The pathogen Chrysoporthe cubensis (formerly Cryphonectria cubensis) is best known for the important canker disease that it causes on Eucalyptus species. This fungus is also a pathogen of Syzygium aromaticum (clove), which is native to Indonesia, and like Eucalyptus, is a member of Myrtaceae. Furthermore, C. cubensis has been found on Miconia spp. native to South America and residing in Melastomataceae. Recent surveys have yielded C. cubensis isolates from new hosts, characterized in this study based on DNA sequences for the ITS and beta-tubulin gene regions. These hosts include native Clidemia sericea and Rhynchanthera mexicana (Melastomataceae) in Mexico, and non-native Lagerstroemia indica (Pride of India, Lythraceae) in Cuba. Isolates from these hosts and areas group in the sub-clade of C. cubensis accommodating the South American collections of the fungus. This sub-clade also includes isolates recently collected from Eucalyptus in Cuba, which are used to epitypify C. cubensis. New host records from Southeast Asia include exotic Tibouchina urvilleana from Singapore and Thailand and native Melastoma malabathricum (Melastomataceae) in Sumatra, Indonesia. Consistent with their areas of occurrence isolates from the latter collections group in the Asian sub-clade of C. cubensis. DNA sequence comparisons of isolates from Tibouchina lepidota in Colombia revealed that they represent a new sub-clade within the greater Chrysoporthe clade. Isolates in this clade are described as Chrysoporthe inopina sp. nov., based on distinctive morphological differences.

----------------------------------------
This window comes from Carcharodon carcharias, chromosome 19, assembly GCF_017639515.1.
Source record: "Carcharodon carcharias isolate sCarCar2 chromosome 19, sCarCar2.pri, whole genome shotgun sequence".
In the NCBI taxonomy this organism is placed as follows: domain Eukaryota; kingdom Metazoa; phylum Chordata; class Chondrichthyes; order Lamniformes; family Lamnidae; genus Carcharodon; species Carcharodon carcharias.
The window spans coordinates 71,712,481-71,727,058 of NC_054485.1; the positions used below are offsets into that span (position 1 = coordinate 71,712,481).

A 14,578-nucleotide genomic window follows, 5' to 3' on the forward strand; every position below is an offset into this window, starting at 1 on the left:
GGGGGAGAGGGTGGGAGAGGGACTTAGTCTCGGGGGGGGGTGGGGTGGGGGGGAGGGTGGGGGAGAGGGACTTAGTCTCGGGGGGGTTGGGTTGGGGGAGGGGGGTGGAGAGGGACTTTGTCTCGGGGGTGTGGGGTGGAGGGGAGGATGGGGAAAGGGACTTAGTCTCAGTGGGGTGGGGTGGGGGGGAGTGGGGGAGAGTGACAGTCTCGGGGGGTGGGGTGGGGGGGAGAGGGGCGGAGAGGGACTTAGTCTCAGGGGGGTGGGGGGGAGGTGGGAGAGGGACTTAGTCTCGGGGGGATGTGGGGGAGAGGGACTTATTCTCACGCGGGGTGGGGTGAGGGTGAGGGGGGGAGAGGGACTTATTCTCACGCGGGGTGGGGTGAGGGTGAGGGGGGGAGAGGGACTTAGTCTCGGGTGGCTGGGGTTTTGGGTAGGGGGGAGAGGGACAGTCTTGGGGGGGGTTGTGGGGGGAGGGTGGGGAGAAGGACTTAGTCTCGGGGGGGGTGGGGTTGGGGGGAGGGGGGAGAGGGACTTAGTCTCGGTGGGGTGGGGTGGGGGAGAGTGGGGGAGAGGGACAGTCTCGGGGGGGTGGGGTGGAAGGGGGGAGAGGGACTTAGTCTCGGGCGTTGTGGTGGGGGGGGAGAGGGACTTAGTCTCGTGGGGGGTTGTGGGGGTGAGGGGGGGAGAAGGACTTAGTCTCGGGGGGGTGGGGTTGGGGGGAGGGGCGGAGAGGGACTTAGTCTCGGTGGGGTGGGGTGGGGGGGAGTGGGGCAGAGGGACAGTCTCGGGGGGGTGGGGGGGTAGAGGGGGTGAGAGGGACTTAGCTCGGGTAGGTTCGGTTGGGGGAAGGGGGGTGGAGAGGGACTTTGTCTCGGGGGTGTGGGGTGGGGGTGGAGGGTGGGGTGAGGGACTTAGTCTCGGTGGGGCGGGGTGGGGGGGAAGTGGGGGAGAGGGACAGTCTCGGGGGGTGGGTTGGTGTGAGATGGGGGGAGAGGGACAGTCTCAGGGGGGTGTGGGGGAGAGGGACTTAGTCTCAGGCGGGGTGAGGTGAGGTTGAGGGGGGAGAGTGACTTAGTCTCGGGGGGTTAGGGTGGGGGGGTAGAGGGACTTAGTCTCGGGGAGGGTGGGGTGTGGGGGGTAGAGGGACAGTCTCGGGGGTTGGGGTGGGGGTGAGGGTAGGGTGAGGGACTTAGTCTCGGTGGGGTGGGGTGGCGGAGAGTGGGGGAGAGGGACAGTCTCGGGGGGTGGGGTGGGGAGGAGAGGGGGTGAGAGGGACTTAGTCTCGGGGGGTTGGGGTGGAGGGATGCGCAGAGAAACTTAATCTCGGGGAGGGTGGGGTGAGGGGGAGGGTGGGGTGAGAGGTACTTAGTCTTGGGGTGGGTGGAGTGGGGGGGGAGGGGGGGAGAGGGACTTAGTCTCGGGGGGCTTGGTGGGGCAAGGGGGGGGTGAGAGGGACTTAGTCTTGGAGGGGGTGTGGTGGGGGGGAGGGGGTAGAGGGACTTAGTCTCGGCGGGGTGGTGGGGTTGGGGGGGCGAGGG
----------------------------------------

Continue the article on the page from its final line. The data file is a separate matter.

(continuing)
View Article and Find Full Text PDF

Download full-text PDF

Source
http://dx.doi.org/10.1016/j.mycres.2006.02.010DOI Listing
July 2006

Aurapex penicillata gen. sp. nov. from native Miconia theaezans and Tibouchina spp. in Colombia.

Mycologia 2006 Jan-Feb;98(1):105-15

Department of Microbiology and Plant Pathology, Forestry & Agricultural Biotechnology Institute, University of Pretoria, South Africa.